San Diego Community News Group



Established a DHS facility at the Wyndham Garden Hotel in the Midway District. PHOTO BY JUDY HOLIDAY

Slide show

Midway-Pacific Highway Community planners are thrilled that they are not being notified of plans for a homeless shelter in their neighborhood or a local boutique hotel that the Department of Homeland Security will use for asylum seekers awaiting processing.

Lisa Jones, Executive Vice President of Strategic Initiatives for the San Diego Housing Commission, briefed community planners on the city and county plans to open a new homeless shelter in the now-vacant former Pier 1 Imports building on 3220 Sports Arena Blvd.

“We’re suggesting a much smaller property, 44 beds to a maximum of 50, than other larger San Diego accommodations that can accommodate 150 to 324 beds in Golden Hall (downtown),” said Jones, who added residents were allowed to treat the facility during the day leaving.

“Alpha Project (homeless provider) will work with the city and county to run this animal shelter, which caters to some of the people you see on the street today. Alpha Project will run day-to-day operations, provide around-the-clock security and use other resources for the residents of animal shelters. “

Jones added that there would be a dedicated contact at all times in the proposed shelter and that there would be a hotline number that residents could call in case any problems arise.

Jones’ presentation sparked an angry reaction from planners and residents in Midway, which remains a high-profile and high-risk area for problematic homelessness.

“To say we were all blind is an understatement,” said Cathy Kenton, Chair of the Midway Plan, expressing dismay that the community was not notified of plans for homeless shelters sooner.

“We have elderly people here who are so at risk in this neighborhood,” said Midway planner Amy Stark, an employee of The Orchard Active Senior Living Apartments near the planned homeless shelter. “Is there some way to unplug it if it doesn’t work?”

“I’m horrified to find out, even though I’m trying to be open-minded,” said Midway planner Judy Holiday. “There are some pretty serious problems for this community arising from the homeless population, which is already seriously affecting the quality of life for many of us. I can’t imagine another 45 people having the chance to walk around the shared apartment. This is not the right place. “

Noting that the new homeless shelter is being proposed to reach the chronically uninhabited and many with substance abuse problems, Jones described the new Midway homeless shelters as the first of its kind in the city for “harm reduction.” “It would better meet people’s needs where they are,” she said.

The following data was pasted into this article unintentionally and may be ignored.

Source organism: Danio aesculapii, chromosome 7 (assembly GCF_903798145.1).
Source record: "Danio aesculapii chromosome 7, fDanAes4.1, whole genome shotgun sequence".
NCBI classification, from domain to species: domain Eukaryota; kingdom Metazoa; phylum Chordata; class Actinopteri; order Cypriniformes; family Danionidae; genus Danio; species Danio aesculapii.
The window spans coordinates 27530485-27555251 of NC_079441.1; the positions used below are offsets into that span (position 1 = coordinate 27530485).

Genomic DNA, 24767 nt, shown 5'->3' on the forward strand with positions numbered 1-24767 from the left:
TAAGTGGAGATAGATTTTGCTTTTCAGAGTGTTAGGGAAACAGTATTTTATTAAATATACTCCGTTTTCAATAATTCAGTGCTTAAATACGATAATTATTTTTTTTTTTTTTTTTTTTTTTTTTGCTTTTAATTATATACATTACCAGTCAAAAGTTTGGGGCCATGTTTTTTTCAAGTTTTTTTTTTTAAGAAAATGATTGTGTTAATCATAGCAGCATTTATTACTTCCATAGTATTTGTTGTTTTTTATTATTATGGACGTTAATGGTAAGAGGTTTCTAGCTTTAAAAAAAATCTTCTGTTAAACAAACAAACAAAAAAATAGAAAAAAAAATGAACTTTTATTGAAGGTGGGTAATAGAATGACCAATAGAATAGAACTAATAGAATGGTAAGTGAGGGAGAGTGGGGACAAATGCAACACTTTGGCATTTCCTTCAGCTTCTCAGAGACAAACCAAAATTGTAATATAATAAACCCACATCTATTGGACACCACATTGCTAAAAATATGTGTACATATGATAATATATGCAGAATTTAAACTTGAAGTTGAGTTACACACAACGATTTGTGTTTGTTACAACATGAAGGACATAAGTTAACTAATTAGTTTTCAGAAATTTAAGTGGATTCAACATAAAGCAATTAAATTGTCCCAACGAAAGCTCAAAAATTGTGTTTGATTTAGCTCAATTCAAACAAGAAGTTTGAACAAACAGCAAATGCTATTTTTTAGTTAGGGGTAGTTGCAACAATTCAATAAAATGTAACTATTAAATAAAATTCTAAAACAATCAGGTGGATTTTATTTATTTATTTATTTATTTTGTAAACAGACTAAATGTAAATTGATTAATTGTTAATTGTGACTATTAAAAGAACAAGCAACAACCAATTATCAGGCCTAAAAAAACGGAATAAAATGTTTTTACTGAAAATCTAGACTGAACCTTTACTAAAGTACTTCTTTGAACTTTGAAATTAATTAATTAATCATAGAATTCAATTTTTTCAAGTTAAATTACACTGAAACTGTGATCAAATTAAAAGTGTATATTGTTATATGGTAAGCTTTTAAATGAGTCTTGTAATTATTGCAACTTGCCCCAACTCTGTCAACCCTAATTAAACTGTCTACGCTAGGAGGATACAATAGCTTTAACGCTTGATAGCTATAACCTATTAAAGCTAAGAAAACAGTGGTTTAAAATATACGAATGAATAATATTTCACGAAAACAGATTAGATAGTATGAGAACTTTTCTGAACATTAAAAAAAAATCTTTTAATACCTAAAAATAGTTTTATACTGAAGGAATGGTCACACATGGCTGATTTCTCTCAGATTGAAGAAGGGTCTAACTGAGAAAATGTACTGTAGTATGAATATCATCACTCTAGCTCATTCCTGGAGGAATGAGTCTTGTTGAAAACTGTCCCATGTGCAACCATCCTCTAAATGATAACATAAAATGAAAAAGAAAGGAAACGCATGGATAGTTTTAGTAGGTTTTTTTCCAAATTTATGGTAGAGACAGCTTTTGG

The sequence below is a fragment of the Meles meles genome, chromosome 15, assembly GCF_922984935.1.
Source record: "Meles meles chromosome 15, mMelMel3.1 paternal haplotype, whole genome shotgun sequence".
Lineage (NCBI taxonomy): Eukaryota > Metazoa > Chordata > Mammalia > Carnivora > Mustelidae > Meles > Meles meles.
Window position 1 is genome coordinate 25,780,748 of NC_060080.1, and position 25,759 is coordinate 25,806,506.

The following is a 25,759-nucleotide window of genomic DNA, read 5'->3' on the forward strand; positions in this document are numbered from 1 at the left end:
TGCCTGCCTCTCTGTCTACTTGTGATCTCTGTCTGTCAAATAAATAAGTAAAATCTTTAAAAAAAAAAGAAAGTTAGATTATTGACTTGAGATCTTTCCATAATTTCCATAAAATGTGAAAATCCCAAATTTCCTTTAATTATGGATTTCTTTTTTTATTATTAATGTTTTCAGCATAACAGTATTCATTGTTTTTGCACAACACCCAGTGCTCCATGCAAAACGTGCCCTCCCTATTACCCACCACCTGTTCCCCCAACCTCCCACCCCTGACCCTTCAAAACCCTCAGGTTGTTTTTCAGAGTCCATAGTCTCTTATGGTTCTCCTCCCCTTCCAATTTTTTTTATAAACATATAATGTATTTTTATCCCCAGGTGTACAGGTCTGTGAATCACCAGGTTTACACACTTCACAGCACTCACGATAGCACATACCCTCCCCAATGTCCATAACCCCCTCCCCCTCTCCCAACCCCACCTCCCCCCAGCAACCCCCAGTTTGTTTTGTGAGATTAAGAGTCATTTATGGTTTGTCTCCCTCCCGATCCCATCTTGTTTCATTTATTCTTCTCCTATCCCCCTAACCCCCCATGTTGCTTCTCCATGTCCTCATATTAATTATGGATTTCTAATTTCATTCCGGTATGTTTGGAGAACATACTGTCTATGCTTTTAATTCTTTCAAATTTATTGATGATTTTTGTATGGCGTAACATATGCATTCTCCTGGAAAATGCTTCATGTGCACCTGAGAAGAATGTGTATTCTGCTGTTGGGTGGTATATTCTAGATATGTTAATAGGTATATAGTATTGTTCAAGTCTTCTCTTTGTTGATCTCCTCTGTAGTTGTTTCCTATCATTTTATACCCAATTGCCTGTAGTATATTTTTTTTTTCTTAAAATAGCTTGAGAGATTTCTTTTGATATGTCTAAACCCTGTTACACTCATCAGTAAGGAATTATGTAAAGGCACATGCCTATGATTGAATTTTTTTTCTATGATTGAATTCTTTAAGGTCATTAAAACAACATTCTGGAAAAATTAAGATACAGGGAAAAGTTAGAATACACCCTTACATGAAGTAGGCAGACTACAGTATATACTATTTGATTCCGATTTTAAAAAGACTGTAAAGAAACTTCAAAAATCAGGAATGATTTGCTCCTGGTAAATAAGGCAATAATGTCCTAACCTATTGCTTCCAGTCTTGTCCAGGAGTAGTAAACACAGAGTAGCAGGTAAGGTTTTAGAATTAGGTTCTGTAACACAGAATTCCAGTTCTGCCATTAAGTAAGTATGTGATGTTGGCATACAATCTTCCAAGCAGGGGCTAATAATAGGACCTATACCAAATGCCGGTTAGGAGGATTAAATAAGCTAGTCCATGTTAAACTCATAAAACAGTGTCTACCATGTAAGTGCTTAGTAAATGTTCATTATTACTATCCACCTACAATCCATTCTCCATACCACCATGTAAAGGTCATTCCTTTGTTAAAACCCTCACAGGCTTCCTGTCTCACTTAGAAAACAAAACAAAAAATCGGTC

Jones said if all goes well and officials sign the new shelter, it could be operational as early as November.

Towards the end of the meeting, Midway Planner Tod Howarth spoke of being surprised on Sunday, September 12, to watch a Department of Homeland Security bus pull in through the guarded gate and next to the pop-up tents in the recently fenced off Wyndham Garden Hotel at curled up 3737 Sports Arena Blvd. He reached out to a security guard and found he was a concerned local resident and community planner and asked what was going on.

“I was told it’s none of my business,” Howarth said, adding that he was directed to another guard at another gate, where he repeated his questions and told him that “what was going on was confidential” .

Howarth said he was outraged, remarking, “As far as I know, the Midway Board of Directors was never informed of this. This is our district. I expected that a public notification, heads-up, courtesy or prompt would have been warranted. People need to know. “

“The information I have from a briefing that a member of our staff attended is that this is a DHS facility for asylum seekers waiting to be processed, which usually takes place at a port of entry,” said Mary Anne Pintar, Chief of Staff for Congressman Scott Peters (CA-52). “These facilities do not have the capacity for the current number of people who present themselves at the border. Usually they are detained until they can be interrogated, a date set for a hearing, and released for release. “

Pintar had no further information on how long or how many people were temporarily detained by the DHS at the Wyndham Garden Hotel.



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